Yes, please. I’m sure it would stop me having to look at the documentation half the time I’m wanting to change the number of beats in a bar. I know how it’s supposed to work but for some reason still have problems actually remembering it……
I realize that the foundation of Dorico is “barless”, i.e. a stream of notes that are not inherently attached to any measures. But this business of changing meters mid-stream, adding or removing beats from a measure, is a very common requirement. It would be wonderful to have some “macro-level” capabilities that would take care of all the tedium that results from the simple notion of adding an eighth note to a 3/4, giving us one bar of 7/8 – without disturbing anything else in the score.
It seems to me that more and more in modern composition, decisions to adjust bar lengths can happen later and later in the compositional process. Conceptually, adding beats is simple enough. The measure can simply be padded with rests. But removing beats is less obvious. I’d be very pleased if the system were smart enough to figure out that a 7/8 could be reduced to 5/8 cleanly because every player had rests at the end of that bar. And if that was not the case, it would be OK with me if the system created an extra 5/8 bar as a place to dump the excess notes. I think that would be very easy to deal with.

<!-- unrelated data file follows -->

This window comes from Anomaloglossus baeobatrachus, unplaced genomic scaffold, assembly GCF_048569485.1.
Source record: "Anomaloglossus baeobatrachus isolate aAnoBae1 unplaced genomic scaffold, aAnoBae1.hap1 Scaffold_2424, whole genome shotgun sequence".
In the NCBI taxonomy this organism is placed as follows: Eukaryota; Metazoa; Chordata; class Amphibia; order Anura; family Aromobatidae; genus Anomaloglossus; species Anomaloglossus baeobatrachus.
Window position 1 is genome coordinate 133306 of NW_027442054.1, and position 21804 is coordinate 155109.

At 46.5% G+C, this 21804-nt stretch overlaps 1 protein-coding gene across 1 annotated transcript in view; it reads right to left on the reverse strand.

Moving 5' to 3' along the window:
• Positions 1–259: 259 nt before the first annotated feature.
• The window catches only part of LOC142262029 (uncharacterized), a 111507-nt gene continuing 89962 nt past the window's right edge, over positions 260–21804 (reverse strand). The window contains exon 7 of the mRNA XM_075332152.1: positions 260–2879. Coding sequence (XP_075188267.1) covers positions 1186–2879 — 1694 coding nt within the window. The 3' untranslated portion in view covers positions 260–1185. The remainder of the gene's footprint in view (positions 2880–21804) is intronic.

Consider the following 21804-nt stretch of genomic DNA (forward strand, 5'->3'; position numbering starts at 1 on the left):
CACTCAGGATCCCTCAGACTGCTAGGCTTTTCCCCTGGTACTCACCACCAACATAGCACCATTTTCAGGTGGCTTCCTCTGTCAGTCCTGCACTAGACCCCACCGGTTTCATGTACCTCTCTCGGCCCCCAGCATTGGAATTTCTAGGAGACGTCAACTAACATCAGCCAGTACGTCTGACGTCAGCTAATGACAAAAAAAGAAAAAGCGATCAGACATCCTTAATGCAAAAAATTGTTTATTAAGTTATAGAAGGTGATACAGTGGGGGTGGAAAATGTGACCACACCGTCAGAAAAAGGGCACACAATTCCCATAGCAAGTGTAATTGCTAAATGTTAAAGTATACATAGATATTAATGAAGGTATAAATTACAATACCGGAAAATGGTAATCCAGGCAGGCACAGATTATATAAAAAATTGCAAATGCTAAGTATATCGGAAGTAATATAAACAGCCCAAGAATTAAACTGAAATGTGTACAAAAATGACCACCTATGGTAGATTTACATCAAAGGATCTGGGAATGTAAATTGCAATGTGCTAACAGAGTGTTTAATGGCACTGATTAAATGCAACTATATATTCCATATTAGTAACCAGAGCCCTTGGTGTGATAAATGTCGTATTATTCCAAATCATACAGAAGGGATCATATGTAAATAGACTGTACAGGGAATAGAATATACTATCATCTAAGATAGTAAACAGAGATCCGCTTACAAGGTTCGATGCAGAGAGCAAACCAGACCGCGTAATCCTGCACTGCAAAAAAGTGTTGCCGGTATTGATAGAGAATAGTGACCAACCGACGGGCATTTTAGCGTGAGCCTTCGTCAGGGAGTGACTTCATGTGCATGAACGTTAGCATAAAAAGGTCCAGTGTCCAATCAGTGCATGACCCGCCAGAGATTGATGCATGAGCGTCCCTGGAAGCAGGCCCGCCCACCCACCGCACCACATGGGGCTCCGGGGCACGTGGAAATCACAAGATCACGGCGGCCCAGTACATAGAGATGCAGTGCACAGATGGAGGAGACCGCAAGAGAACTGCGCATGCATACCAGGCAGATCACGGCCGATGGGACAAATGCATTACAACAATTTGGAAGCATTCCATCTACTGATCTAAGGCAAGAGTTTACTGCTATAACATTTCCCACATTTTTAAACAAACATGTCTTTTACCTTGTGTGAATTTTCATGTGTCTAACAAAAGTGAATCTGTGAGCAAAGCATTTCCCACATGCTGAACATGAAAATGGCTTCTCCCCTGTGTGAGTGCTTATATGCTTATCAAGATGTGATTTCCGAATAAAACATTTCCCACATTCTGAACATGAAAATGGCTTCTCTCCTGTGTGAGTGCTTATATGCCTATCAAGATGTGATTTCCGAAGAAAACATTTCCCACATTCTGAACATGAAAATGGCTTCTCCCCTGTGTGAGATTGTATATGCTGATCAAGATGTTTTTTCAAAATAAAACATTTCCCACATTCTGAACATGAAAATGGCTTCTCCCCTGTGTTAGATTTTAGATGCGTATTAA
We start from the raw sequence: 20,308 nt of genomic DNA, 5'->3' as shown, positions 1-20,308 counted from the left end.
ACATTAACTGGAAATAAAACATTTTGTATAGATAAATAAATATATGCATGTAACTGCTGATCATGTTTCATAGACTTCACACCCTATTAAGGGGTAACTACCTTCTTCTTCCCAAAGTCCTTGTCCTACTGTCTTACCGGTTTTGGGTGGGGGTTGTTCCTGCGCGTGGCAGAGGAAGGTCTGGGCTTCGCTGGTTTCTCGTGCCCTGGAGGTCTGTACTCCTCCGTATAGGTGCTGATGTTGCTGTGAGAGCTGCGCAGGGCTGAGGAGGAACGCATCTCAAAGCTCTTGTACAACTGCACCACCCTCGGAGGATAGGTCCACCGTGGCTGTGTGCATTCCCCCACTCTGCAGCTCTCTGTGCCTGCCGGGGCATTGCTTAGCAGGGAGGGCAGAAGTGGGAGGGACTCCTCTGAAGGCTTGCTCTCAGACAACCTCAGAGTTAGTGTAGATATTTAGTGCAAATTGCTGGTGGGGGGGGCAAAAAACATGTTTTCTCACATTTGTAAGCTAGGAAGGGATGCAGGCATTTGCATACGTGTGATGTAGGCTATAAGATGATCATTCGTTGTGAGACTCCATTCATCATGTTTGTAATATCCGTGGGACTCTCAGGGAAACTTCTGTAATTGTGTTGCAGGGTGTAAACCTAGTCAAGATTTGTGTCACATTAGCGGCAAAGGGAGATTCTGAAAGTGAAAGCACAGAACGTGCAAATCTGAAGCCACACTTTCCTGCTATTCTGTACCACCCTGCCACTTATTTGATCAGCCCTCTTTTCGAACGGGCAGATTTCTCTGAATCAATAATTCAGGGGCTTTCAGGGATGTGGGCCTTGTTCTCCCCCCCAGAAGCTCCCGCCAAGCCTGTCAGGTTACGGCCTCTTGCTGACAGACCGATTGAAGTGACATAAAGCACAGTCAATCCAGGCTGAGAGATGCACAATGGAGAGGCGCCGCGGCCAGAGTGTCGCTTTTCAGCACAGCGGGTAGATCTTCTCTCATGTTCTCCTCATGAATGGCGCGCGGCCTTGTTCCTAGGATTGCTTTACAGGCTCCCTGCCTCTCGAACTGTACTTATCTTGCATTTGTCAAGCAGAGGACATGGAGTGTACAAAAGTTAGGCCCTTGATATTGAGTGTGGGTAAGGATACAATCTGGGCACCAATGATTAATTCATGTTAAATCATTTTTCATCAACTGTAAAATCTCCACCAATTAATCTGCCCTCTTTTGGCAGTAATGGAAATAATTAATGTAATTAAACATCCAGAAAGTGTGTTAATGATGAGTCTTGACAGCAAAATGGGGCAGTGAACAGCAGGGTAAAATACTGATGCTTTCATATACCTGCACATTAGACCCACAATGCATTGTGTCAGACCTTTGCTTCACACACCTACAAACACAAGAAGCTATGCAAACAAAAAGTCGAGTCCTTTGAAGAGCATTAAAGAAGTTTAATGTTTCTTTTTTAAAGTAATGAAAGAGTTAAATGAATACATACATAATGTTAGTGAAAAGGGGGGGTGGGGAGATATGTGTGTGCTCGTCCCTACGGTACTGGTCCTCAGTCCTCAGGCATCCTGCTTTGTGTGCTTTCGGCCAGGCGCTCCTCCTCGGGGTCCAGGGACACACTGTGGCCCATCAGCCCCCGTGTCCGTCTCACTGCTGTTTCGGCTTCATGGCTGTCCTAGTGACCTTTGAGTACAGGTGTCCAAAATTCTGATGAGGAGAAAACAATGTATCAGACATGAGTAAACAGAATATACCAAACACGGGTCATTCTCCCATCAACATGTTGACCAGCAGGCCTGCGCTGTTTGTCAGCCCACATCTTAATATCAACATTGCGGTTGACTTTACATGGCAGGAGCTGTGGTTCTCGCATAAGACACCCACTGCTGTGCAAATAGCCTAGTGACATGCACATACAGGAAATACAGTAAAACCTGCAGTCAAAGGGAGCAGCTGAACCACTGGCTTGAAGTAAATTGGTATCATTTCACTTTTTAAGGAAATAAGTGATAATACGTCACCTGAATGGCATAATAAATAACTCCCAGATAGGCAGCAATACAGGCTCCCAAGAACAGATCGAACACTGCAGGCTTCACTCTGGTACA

If you type shiftB you can add any number of beats you desire to a given measure: ie, “shiftB +1q” will lengthen the bar by one quarter note.
But it is simple.